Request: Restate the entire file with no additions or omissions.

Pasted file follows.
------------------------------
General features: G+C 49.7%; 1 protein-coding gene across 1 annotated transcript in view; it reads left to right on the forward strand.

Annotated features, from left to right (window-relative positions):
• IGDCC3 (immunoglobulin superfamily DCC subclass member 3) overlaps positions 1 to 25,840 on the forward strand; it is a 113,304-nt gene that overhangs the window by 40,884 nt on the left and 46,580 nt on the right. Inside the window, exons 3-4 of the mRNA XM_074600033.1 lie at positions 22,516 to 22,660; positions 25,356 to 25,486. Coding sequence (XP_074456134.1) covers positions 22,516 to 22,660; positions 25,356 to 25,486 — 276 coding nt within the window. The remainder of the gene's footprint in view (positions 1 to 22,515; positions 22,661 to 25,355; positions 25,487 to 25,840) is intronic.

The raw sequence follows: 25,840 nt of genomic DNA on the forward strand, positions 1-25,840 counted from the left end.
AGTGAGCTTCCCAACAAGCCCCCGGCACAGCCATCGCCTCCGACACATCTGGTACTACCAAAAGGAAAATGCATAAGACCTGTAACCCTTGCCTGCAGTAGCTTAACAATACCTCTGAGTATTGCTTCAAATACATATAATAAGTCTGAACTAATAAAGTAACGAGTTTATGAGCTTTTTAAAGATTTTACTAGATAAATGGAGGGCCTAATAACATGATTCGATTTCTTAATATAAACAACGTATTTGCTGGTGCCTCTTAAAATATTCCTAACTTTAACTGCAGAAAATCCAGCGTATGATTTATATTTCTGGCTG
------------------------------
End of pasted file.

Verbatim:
General features: G+C 49.7%; 1 protein-coding gene across 1 annotated transcript in view; it reads left to right on the forward strand.

Annotated features, from left to right (window-relative positions):
• IGDCC3 (immunoglobulin superfamily DCC subclass member 3) overlaps positions 1 to 25,840 on the forward strand; it is a 113,304-nt gene that overhangs the window by 40,884 nt on the left and 46,580 nt on the right. Inside the window, exons 3-4 of the mRNA XM_074600033.1 lie at positions 22,516 to 22,660; positions 25,356 to 25,486. Coding sequence (XP_074456134.1) covers positions 22,516 to 22,660; positions 25,356 to 25,486 — 276 coding nt within the window. The remainder of the gene's footprint in view (positions 1 to 22,515; positions 22,661 to 25,355; positions 25,487 to 25,840) is intronic.

The raw sequence follows: 25,840 nt of genomic DNA on the forward strand, positions 1-25,840 counted from the left end.
AGTGAGCTTCCCAACAAGCCCCCGGCACAGCCATCGCCTCCGACACATCTGGTACTACCAAAAGGAAAATGCATAAGACCTGTAACCCTTGCCTGCAGTAGCTTAACAATACCTCTGAGTATTGCTTCAAATACATATAATAAGTCTGAACTAATAAAGTAACGAGTTTATGAGCTTTTTAAAGATTTTACTAGATAAATGGAGGGCCTAATAACATGATTCGATTTCTTAATATAAACAACGTATTTGCTGGTGCCTCTTAAAATATTCCTAACTTTAACTGCAGAAAATCCAGCGTATGATTTATATTTCTGGCTG